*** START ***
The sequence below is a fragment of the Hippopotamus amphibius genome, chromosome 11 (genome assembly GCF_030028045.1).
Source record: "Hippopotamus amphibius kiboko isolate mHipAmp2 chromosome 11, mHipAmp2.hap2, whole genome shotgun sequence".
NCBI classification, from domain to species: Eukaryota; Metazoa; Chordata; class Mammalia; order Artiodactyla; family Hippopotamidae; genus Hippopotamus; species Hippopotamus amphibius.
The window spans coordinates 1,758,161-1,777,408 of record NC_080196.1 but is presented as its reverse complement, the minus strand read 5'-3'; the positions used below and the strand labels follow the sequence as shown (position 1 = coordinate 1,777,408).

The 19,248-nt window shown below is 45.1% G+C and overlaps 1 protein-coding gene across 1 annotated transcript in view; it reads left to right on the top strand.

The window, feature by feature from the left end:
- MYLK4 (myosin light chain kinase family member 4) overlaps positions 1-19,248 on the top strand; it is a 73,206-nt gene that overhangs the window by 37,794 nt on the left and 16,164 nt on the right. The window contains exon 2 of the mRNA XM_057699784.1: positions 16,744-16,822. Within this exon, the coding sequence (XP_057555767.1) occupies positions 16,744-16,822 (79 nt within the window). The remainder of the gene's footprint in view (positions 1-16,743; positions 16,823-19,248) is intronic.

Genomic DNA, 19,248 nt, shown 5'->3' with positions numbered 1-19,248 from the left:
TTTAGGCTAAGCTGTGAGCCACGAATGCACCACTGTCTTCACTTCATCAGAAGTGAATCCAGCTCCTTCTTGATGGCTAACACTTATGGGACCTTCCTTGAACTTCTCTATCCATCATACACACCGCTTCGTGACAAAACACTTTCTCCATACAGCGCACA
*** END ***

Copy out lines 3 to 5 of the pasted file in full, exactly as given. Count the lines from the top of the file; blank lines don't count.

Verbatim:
NCBI classification, from domain to species: Eukaryota; Metazoa; Chordata; class Mammalia; order Artiodactyla; family Hippopotamidae; genus Hippopotamus; species Hippopotamus amphibius.
The window spans coordinates 1,758,161-1,777,408 of record NC_080196.1 but is presented as its reverse complement, the minus strand read 5'-3'; the positions used below and the strand labels follow the sequence as shown (position 1 = coordinate 1,777,408).

The 19,248-nt window shown below is 45.1% G+C and overlaps 1 protein-coding gene across 1 annotated transcript in view; it reads left to right on the top strand.